A proper noun or proper name is a noun representing a unique thing (such as London, Jupiter, John Hunter, or Toyota), as opposed to a common noun, which represents a class of things (for example, city, planet, person or corporation). Proper nouns are the only nouns in English which have the first letter capitalized.
In English, proper nouns are not normally preceded by an article or other limiting modifier (such as any or some), and are used to denote a particular person, place, or object without regard to any descriptive meaning the word or phrase may have (for example, a town called "Newtown" may be, but does not necessarily have to be, a new [recently built] town).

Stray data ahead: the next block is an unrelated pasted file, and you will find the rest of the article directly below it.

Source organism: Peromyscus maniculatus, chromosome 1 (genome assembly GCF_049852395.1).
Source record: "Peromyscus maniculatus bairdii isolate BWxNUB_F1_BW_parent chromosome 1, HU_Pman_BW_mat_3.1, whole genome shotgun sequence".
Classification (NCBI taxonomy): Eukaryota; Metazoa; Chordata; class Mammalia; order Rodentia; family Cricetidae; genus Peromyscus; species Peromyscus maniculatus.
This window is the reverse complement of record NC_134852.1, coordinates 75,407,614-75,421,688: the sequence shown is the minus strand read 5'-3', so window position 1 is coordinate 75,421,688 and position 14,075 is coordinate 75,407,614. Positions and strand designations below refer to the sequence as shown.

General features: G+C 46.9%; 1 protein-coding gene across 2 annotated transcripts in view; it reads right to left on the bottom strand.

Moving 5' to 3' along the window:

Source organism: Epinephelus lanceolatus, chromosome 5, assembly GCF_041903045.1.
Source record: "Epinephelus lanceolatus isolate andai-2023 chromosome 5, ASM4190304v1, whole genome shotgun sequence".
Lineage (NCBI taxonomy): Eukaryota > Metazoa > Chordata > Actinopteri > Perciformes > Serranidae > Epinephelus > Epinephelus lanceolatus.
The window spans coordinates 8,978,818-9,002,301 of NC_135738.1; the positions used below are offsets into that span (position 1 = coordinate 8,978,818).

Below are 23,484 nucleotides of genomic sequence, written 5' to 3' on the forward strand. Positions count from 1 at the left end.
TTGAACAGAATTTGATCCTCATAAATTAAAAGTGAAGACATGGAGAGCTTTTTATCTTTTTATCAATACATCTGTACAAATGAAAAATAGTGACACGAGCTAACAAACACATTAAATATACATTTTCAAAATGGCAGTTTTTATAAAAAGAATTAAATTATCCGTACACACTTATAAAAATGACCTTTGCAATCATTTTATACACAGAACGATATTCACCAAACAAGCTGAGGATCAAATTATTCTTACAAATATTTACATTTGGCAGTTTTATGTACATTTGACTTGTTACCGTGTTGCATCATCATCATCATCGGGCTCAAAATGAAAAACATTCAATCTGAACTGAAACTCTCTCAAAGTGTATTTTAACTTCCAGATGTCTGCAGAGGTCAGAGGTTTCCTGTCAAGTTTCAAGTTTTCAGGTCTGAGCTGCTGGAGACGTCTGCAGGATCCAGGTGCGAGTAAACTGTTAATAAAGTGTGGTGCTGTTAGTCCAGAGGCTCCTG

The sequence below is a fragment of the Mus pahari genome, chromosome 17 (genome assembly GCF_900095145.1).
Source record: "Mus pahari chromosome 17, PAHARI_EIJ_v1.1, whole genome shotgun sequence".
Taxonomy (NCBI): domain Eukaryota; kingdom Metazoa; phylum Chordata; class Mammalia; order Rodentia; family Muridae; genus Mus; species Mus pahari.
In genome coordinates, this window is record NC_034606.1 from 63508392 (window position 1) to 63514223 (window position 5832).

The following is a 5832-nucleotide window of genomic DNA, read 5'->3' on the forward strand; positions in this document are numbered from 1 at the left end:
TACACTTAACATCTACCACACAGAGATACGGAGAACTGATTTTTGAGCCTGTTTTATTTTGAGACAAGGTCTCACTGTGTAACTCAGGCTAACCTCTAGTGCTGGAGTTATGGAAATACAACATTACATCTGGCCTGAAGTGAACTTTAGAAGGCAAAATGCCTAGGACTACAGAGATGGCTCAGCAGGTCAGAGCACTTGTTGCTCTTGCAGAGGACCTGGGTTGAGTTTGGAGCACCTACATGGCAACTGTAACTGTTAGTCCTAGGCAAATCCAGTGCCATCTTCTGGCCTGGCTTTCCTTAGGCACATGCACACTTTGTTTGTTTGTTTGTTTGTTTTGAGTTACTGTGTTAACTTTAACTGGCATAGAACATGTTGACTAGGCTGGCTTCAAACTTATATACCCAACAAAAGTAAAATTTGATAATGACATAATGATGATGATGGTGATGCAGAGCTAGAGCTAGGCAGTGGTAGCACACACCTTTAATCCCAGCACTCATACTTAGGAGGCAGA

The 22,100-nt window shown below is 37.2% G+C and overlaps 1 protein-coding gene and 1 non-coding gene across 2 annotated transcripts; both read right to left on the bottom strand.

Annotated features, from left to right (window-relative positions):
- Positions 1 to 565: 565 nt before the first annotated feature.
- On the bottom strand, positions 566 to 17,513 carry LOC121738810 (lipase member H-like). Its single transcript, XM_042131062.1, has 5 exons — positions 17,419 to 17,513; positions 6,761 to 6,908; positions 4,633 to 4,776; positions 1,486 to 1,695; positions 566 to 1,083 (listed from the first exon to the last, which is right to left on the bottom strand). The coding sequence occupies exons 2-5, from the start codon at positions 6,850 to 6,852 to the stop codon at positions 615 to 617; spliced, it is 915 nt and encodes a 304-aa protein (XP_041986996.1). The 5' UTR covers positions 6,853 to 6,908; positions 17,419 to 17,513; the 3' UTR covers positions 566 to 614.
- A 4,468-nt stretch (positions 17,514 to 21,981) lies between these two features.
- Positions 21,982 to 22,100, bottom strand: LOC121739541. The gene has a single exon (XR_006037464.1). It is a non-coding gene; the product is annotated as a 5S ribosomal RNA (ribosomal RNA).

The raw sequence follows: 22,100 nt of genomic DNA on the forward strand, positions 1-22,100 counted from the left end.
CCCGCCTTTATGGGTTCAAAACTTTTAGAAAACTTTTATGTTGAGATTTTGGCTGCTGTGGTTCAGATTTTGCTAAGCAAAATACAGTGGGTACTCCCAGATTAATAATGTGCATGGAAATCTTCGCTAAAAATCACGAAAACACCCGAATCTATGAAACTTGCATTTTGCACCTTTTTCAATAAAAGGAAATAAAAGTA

Which nouns are considered proper names depends on language. For example, names of days and months are considered proper names in English, but not in Spanish, French, Swedish or Finnish, where they are not capitalized.
References[change | edit source]
- Lester, Mark; Larry Beason (2005). The McGraw-Hill handbook of English grammar and usage. McGraw-Hill. p. 4. ISBN 0-07-144133-6.
- "What is a proper noun?". LinguaLinks Library, Version 5.0. SIL International. 5 January 2004. http://www.sil.org/linguistics/GlossaryOfLinguisticTerms/WhatIsAProperNoun.htm. Retrieved 2010-09-07.